The role of ablation of non-CRC liver metastases is controversial. Many reports examined outcomes for patients with non-colorectal liver metastases treated with hepatic resection and initially showed that only neuroendocrine metastases subgroup had a better prognosis (16-19). A recent study analyzed the outcomes of 1,452 patients with limited liver metastases from non-CRC, non-neuroendocrine metastasis and concluded that “in current practice, liver surgery […] should be considered only when the metastatic disease is well controlled or responding to systemic therapy. When applied in these situations, surgery may be able to offer selected patients a real benefit in long-term survival (20).
In the last decade, minimally-invasive loco-regional approaches were introduced as an alternative to surgery, including radiofrequency ablation (RFA) or trans-catheter arterial chemo-embolization (TACE). The results in terms of LC and OS rates are promising, but these techniques present some limitations related to lesion size and location (lesions higher than 3 cm of diameter or in proximity of major blood vessels, the main biliary tract or the gallbladder, or just beneath the diaphragm) (20-24). An effective, safe and non-invasive alternative therapeutic option is necessary in the 60-80% of oligometastatic patients, who can benefit from locally ablative therapy of liver metastases, but probably never fit to surgery.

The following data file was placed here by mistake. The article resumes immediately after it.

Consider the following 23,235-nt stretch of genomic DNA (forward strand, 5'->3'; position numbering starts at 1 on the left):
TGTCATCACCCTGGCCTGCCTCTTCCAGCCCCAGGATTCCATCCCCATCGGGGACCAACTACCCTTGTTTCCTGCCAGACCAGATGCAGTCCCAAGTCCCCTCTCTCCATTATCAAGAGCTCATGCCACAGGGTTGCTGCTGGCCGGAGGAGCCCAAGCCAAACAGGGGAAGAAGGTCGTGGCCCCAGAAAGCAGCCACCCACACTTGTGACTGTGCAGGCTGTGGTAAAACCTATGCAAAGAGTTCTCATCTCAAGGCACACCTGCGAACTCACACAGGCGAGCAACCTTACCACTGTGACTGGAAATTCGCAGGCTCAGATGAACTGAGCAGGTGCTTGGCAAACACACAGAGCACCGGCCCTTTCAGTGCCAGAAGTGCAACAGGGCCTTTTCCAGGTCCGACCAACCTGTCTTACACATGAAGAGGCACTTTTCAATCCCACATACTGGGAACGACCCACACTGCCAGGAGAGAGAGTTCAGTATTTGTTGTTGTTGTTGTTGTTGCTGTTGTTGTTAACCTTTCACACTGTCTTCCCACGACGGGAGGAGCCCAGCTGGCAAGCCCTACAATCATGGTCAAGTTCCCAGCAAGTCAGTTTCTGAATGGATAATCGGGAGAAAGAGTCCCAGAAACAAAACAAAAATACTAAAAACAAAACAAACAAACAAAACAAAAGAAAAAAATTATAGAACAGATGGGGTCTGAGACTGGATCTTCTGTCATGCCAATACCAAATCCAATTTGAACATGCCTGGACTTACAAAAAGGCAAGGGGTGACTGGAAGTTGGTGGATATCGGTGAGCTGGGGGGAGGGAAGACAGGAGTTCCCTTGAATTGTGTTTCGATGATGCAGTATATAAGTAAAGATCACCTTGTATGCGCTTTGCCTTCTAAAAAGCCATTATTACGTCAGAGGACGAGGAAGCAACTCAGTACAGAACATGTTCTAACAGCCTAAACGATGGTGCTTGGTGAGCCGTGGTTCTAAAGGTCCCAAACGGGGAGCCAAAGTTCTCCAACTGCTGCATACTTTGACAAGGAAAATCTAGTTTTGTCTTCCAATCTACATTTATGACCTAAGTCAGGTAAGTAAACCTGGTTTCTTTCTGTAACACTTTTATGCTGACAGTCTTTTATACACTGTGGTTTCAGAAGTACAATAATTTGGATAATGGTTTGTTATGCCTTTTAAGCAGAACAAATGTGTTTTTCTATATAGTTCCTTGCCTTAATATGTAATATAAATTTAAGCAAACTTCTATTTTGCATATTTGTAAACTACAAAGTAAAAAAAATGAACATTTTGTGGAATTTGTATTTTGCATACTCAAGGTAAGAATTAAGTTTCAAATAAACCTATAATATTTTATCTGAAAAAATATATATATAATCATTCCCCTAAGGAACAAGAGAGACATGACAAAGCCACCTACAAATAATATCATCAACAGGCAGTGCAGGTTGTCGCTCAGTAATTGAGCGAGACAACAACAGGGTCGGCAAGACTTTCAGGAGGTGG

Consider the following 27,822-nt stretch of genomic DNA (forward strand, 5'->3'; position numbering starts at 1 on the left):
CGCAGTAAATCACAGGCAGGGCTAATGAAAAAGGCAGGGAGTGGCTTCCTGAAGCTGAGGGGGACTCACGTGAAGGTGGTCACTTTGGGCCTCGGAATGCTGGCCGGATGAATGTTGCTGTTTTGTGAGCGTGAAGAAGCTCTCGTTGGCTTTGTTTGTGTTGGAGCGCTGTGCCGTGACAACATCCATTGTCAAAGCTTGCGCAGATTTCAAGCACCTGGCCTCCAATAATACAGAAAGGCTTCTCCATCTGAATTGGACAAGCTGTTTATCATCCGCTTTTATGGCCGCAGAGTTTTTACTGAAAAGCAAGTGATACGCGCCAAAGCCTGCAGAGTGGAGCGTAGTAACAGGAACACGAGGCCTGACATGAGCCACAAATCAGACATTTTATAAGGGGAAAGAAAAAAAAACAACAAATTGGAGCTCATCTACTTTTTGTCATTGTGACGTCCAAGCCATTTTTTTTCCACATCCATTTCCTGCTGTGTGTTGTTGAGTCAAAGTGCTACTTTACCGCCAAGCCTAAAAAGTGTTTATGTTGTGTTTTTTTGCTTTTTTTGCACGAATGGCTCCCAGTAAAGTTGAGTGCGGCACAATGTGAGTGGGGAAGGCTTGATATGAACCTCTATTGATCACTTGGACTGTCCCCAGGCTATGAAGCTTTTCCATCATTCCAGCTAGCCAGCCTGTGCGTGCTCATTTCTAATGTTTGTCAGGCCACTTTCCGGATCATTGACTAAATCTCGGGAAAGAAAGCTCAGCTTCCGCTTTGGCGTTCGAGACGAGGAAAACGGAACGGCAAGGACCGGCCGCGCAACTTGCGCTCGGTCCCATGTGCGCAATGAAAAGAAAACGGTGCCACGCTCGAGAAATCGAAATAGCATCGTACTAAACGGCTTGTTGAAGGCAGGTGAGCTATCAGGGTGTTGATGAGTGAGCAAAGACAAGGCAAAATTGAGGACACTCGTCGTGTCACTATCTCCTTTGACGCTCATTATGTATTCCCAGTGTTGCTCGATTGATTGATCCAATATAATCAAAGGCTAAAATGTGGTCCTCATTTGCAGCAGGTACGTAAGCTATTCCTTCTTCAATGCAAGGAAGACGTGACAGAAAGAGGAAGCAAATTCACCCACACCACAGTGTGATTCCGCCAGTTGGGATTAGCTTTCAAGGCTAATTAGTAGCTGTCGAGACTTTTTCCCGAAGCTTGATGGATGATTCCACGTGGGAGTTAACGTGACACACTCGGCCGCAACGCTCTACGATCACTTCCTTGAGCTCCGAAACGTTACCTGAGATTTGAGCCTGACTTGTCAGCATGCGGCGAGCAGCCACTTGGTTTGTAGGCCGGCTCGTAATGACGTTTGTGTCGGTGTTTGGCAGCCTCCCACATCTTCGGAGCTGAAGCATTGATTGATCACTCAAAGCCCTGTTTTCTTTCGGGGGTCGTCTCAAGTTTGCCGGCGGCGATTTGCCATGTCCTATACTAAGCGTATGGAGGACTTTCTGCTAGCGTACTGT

Stereotactic body radiation therapy (SBRT) as an alternative ablative treatment of liver metastases
Historically, radiation therapy has had a limited role in the treatment of liver metastases. The low tolerance of liver tissue to irradiation raises the risk of the radiation-induced liver disease (RILD). RILD syndrome is characterized by anicteric ascites with elevation of alkaline phosphatase and liver transaminases, which occurs two weeks to four months after radiotherapy and can results in liver failure and death (25). According to a radiobiological model, the liver has a parallel architecture; therefore the risk of RILD is proportional to the mean radiation dose delivered to normal liver tissue (25). Safe radiation treatment of liver metastases should be possible with a technique that delivers a very conformal radiation dose to the tumor and a minimal radiation dose to surrounding critical tissues. This technique is known as SBRT or stereotactic ablative radiotherapy (SABR). In contrast to conventional radiotherapy, which delivers low-dose fractions (ranging from 1.5-3 Gy) to a larger volume for a higher number of daily fractions, SBRT entails precise delivery of high-dose in a single or a few fractions (1 to 6 fractions), with tumor ablation and maximal normal-tissue sparing. Practice guidelines for the performance of SBRT were published in 2010 by ASTRO and ACR. To ensure the delivery accuracy, the target position is checked before or during SBRT treatment, by an integrated image acquisition system (image-guided radiation therapy or IGRT) (26,27).
SBRT for liver metastases: state of the art